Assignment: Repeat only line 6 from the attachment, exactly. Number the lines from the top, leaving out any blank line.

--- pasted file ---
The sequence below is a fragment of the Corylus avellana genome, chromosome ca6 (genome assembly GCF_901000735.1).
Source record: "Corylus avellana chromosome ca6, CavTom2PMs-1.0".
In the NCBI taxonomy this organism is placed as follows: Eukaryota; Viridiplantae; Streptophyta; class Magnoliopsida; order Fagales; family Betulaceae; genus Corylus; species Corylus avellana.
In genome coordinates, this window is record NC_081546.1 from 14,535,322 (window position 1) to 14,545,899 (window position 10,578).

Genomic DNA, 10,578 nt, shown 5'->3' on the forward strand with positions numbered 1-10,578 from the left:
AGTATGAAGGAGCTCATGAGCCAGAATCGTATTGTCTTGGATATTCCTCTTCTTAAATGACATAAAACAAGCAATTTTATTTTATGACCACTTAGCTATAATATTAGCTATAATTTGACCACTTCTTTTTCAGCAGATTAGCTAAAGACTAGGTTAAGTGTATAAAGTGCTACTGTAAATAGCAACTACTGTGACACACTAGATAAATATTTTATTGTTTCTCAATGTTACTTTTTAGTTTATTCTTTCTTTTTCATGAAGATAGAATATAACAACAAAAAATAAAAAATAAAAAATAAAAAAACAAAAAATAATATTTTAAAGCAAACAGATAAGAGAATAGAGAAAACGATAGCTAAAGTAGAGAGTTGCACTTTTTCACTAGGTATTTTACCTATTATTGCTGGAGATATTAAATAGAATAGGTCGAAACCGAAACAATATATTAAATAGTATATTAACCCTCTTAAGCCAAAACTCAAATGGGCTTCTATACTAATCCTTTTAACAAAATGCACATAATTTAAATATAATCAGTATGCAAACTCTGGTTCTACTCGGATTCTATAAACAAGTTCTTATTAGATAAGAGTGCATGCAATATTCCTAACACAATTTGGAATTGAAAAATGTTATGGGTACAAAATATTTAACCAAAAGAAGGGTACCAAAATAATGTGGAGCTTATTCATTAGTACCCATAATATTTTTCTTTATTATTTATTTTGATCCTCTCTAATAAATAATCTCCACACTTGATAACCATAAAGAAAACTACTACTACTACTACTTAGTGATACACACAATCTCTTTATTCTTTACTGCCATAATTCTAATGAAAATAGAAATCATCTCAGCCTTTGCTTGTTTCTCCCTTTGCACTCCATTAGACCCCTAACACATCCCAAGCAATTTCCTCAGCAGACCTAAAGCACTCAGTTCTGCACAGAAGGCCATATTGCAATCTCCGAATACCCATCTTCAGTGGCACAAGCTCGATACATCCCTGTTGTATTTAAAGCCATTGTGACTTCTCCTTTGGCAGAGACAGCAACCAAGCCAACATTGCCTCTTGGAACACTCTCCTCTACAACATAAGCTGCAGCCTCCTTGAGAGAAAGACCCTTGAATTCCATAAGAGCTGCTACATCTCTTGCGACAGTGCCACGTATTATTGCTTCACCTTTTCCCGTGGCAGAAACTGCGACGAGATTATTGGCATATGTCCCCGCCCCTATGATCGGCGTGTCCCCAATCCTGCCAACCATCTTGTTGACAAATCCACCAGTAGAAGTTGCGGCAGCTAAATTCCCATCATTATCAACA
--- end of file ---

AGTATGAAGGAGCTCATGAGCCAGAATCGTATTGTCTTGGATATTCCTCTTCTTAAATGACATAAAACAAGCAATTTTATTTTATGACCACTTAGCTATAATATTAGCTATAATTTGACCACTTCTTTTTCAGCAGATTAGCTAAAGACTAGGTTAAGTGTATAAAGTGCTACTGTAAATAGCAACTACTGTGACACACTAGATAAATATTTTATTGTTTCTCAATGTTACTTTTTAGTTTATTCTTTCTTTTTCATGAAGATAGAATATAACAACAAAAAATAAAAAATAAAAAATAAAAAAACAAAAAATAATATTTTAAAGCAAACAGATAAGAGAATAGAGAAAACGATAGCTAAAGTAGAGAGTTGCACTTTTTCACTAGGTATTTTACCTATTATTGCTGGAGATATTAAATAGAATAGGTCGAAACCGAAACAATATATTAAATAGTATATTAACCCTCTTAAGCCAAAACTCAAATGGGCTTCTATACTAATCCTTTTAACAAAATGCACATAATTTAAATATAATCAGTATGCAAACTCTGGTTCTACTCGGATTCTATAAACAAGTTCTTATTAGATAAGAGTGCATGCAATATTCCTAACACAATTTGGAATTGAAAAATGTTATGGGTACAAAATATTTAACCAAAAGAAGGGTACCAAAATAATGTGGAGCTTATTCATTAGTACCCATAATATTTTTCTTTATTATTTATTTTGATCCTCTCTAATAAATAATCTCCACACTTGATAACCATAAAGAAAACTACTACTACTACTACTTAGTGATACACACAATCTCTTTATTCTTTACTGCCATAATTCTAATGAAAATAGAAATCATCTCAGCCTTTGCTTGTTTCTCCCTTTGCACTCCATTAGACCCCTAACACATCCCAAGCAATTTCCTCAGCAGACCTAAAGCACTCAGTTCTGCACAGAAGGCCATATTGCAATCTCCGAATACCCATCTTCAGTGGCACAAGCTCGATACATCCCTGTTGTATTTAAAGCCATTGTGACTTCTCCTTTGGCAGAGACAGCAACCAAGCCAACATTGCCTCTTGGAACACTCTCCTCTACAACATAAGCTGCAGCCTCCTTGAGAGAAAGACCCTTGAATTCCATAAGAGCTGCTACATCTCTTGCGACAGTGCCACGTATTATTGCTTCACCTTTTCCCGTGGCAGAAACTGCGACGAGATTATTGGCATATGTCCCCGCCCCTATGATCGGCGTGTCCCCAATCCTGCCAACCATCTTGTTGACAAATCCACCAGTAGAAGTTGCGGCAGCTAAATTCCCATCATTATCAACA